The International Monetary Fund’s Global Financial Stability Report is not a document to which people turn naturally for a cheery post-crisis view of where markets are going. Predictably enough, the latest report calls for increased vigilance. Yet a determined optimist might argue that it is in one important respect rather positive.
Since the last report in April the focus of risk has shifted because investors’ increased risk appetite and the search for yield have pushed up market and liquidity risk, while credit risk in the global financial system has actually declined, reflecting favourable funding conditions and improved asset quality in banking. So if today’s bloated asset markets fall out of bed in a big way the risk of a global systemic crisis should not be an overwhelming concern because the investment risk would be borne largely by investors, not banks.
Praise be, I hear you say. But sadly, this apparently logical proposition is flawed because of changes in the structure of markets. Exhibit number one is the growing importance of mutual funds and exchange traded funds as suppliers of credit. This has been beneficial in causing spreads to narrow. The IMF authors point out, for example, that in the US high yield bond market there is a statistically significant relationship between net inflows into mutual funds and measures of the bid-ask spread.
Yet these inflows create an illusion of liquidity. The change in market structure has actually led to lower trading volumes, smaller trading size, a smaller share of large trades and less frequent trading of many securities in less liquid fixed income markets such as corporate bonds.
Greybeards with long experience of credit markets expect this structural deterioration in liquidity to become apparent at the first sign of serious stress. The underperformance of junk bonds against US Treasuries since the summer does not, incidentally, count as serious. But something nastier will in due course materialise because it always does.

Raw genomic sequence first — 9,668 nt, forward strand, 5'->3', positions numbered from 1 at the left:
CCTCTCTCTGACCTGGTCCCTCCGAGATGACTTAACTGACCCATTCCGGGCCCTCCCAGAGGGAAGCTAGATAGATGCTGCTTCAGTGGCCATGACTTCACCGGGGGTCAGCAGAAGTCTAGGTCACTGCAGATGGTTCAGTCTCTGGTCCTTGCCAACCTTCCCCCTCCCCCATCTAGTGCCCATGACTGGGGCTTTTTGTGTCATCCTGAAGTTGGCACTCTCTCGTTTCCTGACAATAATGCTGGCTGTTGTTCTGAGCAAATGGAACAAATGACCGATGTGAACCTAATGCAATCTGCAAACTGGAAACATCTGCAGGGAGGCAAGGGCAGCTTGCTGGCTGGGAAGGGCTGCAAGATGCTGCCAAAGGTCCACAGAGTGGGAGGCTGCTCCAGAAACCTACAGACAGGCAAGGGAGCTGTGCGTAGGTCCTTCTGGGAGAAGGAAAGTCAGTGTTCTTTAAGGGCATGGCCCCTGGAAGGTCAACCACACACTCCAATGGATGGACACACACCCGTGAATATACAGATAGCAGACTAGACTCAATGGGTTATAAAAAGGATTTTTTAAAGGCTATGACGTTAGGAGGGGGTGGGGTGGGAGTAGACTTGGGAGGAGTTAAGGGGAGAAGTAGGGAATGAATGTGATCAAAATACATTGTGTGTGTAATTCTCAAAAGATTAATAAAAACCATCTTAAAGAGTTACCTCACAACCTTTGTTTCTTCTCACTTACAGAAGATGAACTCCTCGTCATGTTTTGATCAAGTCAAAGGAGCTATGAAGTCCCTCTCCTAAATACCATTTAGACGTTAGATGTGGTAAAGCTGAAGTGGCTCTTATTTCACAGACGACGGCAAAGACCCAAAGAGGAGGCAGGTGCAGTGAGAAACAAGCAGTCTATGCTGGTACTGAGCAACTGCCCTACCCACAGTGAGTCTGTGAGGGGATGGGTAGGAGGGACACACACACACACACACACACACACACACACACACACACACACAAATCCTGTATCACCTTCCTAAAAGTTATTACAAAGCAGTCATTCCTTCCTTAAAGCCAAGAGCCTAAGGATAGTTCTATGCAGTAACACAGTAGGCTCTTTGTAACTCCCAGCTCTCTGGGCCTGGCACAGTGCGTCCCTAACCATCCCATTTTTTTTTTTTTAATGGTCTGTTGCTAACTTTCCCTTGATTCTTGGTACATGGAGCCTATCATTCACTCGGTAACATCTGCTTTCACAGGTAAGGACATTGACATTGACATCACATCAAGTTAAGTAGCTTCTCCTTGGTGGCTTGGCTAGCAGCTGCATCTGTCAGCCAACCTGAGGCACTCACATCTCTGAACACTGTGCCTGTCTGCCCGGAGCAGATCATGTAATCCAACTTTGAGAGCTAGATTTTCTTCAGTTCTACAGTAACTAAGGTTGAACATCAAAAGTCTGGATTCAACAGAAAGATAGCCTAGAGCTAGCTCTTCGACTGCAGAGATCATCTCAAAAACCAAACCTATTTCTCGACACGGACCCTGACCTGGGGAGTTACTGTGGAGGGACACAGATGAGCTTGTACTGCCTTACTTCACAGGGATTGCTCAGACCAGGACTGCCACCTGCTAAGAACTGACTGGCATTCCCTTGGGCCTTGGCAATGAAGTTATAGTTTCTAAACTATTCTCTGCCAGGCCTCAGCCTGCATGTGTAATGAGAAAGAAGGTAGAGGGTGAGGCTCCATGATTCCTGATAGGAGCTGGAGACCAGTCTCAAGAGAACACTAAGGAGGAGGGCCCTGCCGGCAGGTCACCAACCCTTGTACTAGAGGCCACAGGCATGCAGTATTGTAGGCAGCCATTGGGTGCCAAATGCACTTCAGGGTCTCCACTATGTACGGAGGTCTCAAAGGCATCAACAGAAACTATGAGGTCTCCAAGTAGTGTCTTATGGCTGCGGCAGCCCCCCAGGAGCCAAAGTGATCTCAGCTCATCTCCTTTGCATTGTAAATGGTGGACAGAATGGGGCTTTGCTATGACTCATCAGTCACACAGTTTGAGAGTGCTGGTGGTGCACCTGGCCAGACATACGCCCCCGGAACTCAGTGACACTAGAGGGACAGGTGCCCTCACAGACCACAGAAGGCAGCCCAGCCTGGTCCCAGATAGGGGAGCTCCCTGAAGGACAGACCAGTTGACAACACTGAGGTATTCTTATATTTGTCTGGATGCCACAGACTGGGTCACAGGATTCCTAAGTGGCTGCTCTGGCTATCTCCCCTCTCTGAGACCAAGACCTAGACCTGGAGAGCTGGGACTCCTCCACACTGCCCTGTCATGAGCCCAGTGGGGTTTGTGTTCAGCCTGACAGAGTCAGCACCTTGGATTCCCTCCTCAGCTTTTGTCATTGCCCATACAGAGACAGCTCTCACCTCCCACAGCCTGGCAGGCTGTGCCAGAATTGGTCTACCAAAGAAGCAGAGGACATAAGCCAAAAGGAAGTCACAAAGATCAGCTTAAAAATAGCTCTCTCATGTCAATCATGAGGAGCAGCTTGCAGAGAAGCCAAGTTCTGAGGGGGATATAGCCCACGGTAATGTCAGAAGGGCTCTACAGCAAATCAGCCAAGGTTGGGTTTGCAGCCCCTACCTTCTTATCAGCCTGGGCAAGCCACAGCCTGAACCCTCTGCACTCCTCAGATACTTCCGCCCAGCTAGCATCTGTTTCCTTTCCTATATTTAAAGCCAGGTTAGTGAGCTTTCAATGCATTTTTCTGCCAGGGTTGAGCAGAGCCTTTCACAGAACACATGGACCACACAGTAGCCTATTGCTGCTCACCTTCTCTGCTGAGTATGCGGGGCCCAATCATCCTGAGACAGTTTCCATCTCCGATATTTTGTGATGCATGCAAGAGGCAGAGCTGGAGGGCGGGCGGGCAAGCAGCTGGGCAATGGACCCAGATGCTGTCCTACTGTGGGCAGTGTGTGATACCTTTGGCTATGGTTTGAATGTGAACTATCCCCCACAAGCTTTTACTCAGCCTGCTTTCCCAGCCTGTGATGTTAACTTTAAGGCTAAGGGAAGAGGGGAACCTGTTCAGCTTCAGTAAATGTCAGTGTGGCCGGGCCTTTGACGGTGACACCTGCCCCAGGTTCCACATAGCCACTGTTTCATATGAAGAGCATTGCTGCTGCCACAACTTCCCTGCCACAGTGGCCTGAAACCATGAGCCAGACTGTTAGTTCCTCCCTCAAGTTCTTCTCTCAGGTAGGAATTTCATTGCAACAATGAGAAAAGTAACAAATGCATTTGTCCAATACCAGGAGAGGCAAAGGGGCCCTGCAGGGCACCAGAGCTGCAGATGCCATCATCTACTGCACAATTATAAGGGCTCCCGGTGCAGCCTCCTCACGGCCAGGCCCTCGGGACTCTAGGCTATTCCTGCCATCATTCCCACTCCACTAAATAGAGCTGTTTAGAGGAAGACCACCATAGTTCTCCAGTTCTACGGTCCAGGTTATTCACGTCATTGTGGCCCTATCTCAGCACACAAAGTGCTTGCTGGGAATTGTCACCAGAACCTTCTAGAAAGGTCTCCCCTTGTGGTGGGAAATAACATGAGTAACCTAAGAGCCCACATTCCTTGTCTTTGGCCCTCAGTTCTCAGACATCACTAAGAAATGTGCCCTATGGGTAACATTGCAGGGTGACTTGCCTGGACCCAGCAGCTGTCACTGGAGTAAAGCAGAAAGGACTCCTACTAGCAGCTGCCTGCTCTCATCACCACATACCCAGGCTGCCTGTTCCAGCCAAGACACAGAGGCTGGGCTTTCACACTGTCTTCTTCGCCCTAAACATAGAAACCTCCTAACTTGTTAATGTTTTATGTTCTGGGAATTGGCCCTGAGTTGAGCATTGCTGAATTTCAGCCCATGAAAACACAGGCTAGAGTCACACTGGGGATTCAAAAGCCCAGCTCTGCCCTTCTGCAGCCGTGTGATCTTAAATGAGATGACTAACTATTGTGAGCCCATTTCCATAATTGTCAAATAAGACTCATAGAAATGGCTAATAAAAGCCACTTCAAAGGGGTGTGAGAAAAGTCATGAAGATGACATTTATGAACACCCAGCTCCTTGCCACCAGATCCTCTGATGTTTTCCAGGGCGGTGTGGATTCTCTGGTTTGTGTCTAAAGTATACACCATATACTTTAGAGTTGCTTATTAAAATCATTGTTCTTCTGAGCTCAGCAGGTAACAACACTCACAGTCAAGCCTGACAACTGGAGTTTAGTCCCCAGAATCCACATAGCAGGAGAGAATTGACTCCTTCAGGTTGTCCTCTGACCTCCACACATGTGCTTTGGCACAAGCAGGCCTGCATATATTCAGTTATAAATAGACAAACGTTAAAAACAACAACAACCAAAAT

When that happens, already thin secondary markets will dry up. A mismatch will be exposed between the redemption terms offered by investment funds and the liquidity of the underlying assets. The concentration of assets in the hands of a small number of managers could amplify the shock. The feedback loop between negative fund performance and outflows from the sector could in turn lead to runs on funds. The damage would be particularly acute in illiquid parts of the market where daily valuations are based on matrix pricing that relies on algorithms and fair-weather assumptions.
Since the crisis, banks have substantially reduced their market making activities and dealer inventories in response to regulation. So the ability of asset managers to liquidate a credit fund has been severely impaired. And the banks will be unable to escape the fallout from a liquidity seize up because mutual funds and ETFs are now highly interconnected with the rest of the financial system. The banks’ bond portfolios would also be directly affected.
In this brave new world where credit markets are hostage to redemption-prone investors and amplifying shocks, the monetary policy exit from the central banks’ unconventional measures becomes more than a little interesting, especially at a time of rising geopolitical risk. The possibility of significant bouts of extreme volatility cannot be ruled out. The age old pattern of rising term premiums and widening credit spreads would once again be played out as markets were forced to acknowledge that risk had been underpriced.
This is tricky territory for the banks. On the one hand, their capital and liquidity has improved far more than many expected two or three years ago. Yet the risk of a bumpy monetary policy exit raises questions about whether enough has been done to recapitalise the sector, especially in the light of its poor profitability.
Bloomberg has estimated that the cost of equity of 300 large banks was 13 per cent at the end of March, which is 5 percentage points higher than its 2000-05 average. The IMF authors reckon that the return on equity at banks accounting for 80 per cent of total assets of the largest institutions is lower than the cost of capital demanded by shareholders. This return on equity gap casts doubt on their ability to build up capital buffers to address the next crisis.
I do not believe that a blow-up is imminent, but further balance sheet strengthening is in order.
The writer is an FT columnist
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